A crew hauling heavy equipment through the Alaska wilderness suffered a loss Friday afternoon when a bulldozer headed to Stephan Lake Lodge fell through pond ice, submerging the vehicle and killing the driver, Alaska State Troopers reported.
Troopers received a report at 6:20 p.m. Friday that the bulldozer had fallen through the ice on a pond between Gold Creek and Stephan Lake. Following an investigation, troopers identified the driver as 72-year-old North Pole resident Donald Kiehl, who was declared dead at the scene.
The crew of men was hauling a cat-train to the lodge for contract work. Stephan Lake Lodge, a fly-in lodge located 140 miles from Anchorage in the Talkeetna Mountains, was hired to provide remote camp services for fieldwork related to the Susitna-Watana Hydro project, a proposed dam in Southcentral Alaska that if completed would be the second-tallest in the U.S.
Following the McWilliams Gold Creek Trail, the crew was traveling through the wilderness, fighting against an abrupt Alaska spring. An employee at the lodge was granted an Alaska Department of Natural Resources permit to haul the equipment. That permit contains stipulations meant to protect against damage to vegetation by limiting the transportation of the equipment to “winter travel,” moving the tractors and fuel tanks over snowpack.
Small town Alaskans in Talkeetna and Chase raised concerns about the permit -- in late April, the ground along the proposed path was already thawing.
The trail originates in Gold Creek at Mile 263 of the Alaska Railroad. It heads eastward along the base of the Susitna Mountains then turns south and climbs onto a plateau south of the Susitna River. The trail continues to a tributary of Chunilna Creek. The route is 36 miles.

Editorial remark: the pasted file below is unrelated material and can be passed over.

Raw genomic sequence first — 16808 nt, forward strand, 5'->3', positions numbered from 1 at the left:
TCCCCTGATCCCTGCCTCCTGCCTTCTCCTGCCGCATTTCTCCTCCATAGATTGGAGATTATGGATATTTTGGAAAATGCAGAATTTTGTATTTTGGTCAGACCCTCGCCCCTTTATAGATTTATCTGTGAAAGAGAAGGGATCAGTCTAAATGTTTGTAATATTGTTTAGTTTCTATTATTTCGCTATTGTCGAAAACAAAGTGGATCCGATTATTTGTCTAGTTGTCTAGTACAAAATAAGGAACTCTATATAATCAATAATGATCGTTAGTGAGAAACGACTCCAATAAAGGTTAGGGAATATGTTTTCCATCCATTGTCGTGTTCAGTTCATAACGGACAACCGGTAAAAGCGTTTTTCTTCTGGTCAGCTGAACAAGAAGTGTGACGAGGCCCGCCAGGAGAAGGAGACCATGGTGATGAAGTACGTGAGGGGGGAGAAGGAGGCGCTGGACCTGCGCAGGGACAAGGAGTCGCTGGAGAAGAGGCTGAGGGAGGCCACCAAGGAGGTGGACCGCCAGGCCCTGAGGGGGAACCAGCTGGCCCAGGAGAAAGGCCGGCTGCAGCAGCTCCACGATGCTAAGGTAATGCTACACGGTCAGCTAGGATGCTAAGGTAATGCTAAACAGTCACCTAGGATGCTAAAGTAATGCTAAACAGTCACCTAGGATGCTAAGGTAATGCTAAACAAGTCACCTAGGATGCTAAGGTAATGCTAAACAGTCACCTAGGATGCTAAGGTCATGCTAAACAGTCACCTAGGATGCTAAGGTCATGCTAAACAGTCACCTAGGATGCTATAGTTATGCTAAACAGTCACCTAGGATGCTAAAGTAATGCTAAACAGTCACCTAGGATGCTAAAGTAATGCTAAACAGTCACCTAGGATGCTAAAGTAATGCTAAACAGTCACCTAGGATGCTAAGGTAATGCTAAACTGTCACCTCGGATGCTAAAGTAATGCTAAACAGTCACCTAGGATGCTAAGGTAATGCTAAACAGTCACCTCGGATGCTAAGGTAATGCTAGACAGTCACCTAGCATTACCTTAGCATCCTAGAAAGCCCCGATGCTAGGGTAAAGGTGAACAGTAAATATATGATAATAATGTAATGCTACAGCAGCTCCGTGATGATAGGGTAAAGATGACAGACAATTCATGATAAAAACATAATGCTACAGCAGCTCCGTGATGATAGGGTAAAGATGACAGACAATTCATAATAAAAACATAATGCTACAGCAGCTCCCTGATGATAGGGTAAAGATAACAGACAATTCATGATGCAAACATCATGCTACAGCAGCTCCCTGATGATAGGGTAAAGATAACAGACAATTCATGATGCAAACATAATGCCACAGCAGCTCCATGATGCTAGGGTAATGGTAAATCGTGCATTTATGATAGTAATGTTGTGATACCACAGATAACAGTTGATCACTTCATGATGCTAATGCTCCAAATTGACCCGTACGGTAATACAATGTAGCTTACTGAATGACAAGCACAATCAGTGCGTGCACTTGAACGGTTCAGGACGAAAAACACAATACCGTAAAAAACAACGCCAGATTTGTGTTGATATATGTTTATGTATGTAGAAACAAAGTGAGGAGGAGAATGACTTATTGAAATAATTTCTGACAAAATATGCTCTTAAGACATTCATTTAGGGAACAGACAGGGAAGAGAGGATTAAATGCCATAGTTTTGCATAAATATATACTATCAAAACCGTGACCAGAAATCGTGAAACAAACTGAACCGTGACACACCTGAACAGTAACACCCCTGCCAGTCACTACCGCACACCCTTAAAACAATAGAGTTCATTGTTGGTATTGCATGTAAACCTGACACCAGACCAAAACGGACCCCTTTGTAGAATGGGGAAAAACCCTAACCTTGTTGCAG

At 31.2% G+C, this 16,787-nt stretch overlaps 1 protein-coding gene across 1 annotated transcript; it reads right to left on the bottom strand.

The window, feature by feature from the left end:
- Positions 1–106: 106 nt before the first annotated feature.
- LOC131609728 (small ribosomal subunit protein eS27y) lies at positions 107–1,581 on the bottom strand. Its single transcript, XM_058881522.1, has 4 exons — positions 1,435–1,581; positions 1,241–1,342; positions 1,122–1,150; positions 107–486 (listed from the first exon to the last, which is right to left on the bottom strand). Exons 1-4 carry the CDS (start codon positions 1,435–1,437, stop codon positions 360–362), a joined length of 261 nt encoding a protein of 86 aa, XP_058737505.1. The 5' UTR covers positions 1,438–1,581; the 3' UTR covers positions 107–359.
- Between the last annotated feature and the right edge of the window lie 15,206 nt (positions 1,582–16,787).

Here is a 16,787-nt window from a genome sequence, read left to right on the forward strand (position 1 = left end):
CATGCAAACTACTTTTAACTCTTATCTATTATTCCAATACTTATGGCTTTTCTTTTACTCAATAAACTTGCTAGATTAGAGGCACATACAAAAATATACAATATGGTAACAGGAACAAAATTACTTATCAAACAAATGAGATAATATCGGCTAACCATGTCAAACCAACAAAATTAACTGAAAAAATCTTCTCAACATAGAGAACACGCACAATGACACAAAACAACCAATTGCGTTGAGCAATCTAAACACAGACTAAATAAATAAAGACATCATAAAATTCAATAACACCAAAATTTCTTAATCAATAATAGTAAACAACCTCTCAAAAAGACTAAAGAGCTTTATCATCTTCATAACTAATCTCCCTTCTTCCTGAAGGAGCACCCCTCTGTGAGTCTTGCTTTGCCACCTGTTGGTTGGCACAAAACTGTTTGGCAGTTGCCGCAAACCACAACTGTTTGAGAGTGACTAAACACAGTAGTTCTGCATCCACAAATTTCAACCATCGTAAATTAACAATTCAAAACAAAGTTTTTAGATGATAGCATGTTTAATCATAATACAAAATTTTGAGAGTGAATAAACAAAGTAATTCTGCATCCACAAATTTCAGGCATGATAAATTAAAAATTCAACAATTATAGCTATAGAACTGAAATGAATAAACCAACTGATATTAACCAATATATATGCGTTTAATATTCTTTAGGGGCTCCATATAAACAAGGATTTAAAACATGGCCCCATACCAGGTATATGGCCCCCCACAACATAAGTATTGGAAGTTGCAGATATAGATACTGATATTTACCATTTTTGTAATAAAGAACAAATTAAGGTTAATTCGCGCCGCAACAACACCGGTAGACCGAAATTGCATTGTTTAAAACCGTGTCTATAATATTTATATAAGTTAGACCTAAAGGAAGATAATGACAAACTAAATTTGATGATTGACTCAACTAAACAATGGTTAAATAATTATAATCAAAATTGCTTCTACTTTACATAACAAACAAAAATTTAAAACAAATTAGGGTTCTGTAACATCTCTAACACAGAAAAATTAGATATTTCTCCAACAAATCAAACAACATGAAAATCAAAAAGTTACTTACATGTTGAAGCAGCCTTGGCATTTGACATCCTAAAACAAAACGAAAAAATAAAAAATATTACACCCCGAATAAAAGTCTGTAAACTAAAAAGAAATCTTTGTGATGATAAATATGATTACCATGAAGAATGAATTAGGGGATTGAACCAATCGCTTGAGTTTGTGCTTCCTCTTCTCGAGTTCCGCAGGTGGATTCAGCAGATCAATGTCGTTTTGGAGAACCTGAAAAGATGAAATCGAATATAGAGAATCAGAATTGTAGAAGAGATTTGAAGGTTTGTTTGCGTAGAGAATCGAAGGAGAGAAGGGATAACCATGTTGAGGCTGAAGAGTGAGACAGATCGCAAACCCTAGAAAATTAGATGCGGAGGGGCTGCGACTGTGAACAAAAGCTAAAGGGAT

About 14 miles into the trail, the terrain is littered with black spruce and birch trees, and the route becomes difficult to travel, said Chase resident Mike Wood. The crew had attempted to cut through this area during the past week; they had turned back toward Gold Creek due to terrain concerns and time constraints.
The DNR permit is effective between April 8 and May 15 unless terminated at the state’s discretion. There’s also a performance guarantee associated with the permit. If the contractor breaks any of the permit’s stipulations, he’ll forfeit $10,000.
According to troopers, at 5:30, the crew was crossing a low mountain, and Kiehl’s D6 Caterpillar broke through the ice on an alpine lake and sank. Fellow crewmembers retrieved Kiehl from the frigid waters and attempted lifesaving measures, but they were unable to resuscitate him.
On Sunday, Wood had traveled by snowmachine to the cat-train, which had just entered the thick tree line. Two days later, the Chase resident flew over the crew, and the equipment had moved about a quarter mile, he said.
The cat-train operators diligently worked to adhere to the permit’s restrictions. Though the equipment was kicking up small amounts of dirt, turning the snow brown and hastening snowmelt, Wood said that in his opinion the crew ultimately hadn’t violated the permit.
Kiehl was leading the expedition with two other crewmembers. Wood said the men were pleasant when he’d travel up the trail, and they’d expressed their concerns about the trail ahead.
“I feel really bad for Don. He was a nice guy,” Wood said. “They still had a long way to go from the lodge … at any rate, they were doing a good job on the trail.”
Contact Jerzy Shedlock at jerzy(at)alaskadispatch.com